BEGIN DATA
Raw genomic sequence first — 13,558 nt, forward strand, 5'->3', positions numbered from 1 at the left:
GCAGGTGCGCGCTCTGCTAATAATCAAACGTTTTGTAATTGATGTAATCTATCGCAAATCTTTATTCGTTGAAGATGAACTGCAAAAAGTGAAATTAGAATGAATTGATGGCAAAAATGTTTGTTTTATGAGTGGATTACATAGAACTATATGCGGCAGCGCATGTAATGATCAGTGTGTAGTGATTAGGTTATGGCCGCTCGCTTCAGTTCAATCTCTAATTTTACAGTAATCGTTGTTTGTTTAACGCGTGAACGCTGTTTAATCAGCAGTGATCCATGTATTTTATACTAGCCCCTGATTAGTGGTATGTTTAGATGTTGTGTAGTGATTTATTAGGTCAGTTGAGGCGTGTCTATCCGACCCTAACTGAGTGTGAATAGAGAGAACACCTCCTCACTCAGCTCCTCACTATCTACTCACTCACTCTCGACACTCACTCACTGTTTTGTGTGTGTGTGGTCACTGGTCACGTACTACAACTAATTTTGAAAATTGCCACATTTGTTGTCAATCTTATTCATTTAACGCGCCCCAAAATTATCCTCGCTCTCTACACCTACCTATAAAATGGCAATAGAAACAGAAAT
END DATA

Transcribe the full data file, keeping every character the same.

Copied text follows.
Raw genomic sequence first — 13,558 nt, forward strand, 5'->3', positions numbered from 1 at the left:
GCAGGTGCGCGCTCTGCTAATAATCAAACGTTTTGTAATTGATGTAATCTATCGCAAATCTTTATTCGTTGAAGATGAACTGCAAAAAGTGAAATTAGAATGAATTGATGGCAAAAATGTTTGTTTTATGAGTGGATTACATAGAACTATATGCGGCAGCGCATGTAATGATCAGTGTGTAGTGATTAGGTTATGGCCGCTCGCTTCAGTTCAATCTCTAATTTTACAGTAATCGTTGTTTGTTTAACGCGTGAACGCTGTTTAATCAGCAGTGATCCATGTATTTTATACTAGCCCCTGATTAGTGGTATGTTTAGATGTTGTGTAGTGATTTATTAGGTCAGTTGAGGCGTGTCTATCCGACCCTAACTGAGTGTGAATAGAGAGAACACCTCCTCACTCAGCTCCTCACTATCTACTCACTCACTCTCGACACTCACTCACTGTTTTGTGTGTGTGTGGTCACTGGTCACGTACTACAACTAATTTTGAAAATTGCCACATTTGTTGTCAATCTTATTCATTTAACGCGCCCCAAAATTATCCTCGCTCTCTACACCTACCTATAAAATGGCAATAGAAACAGAAAT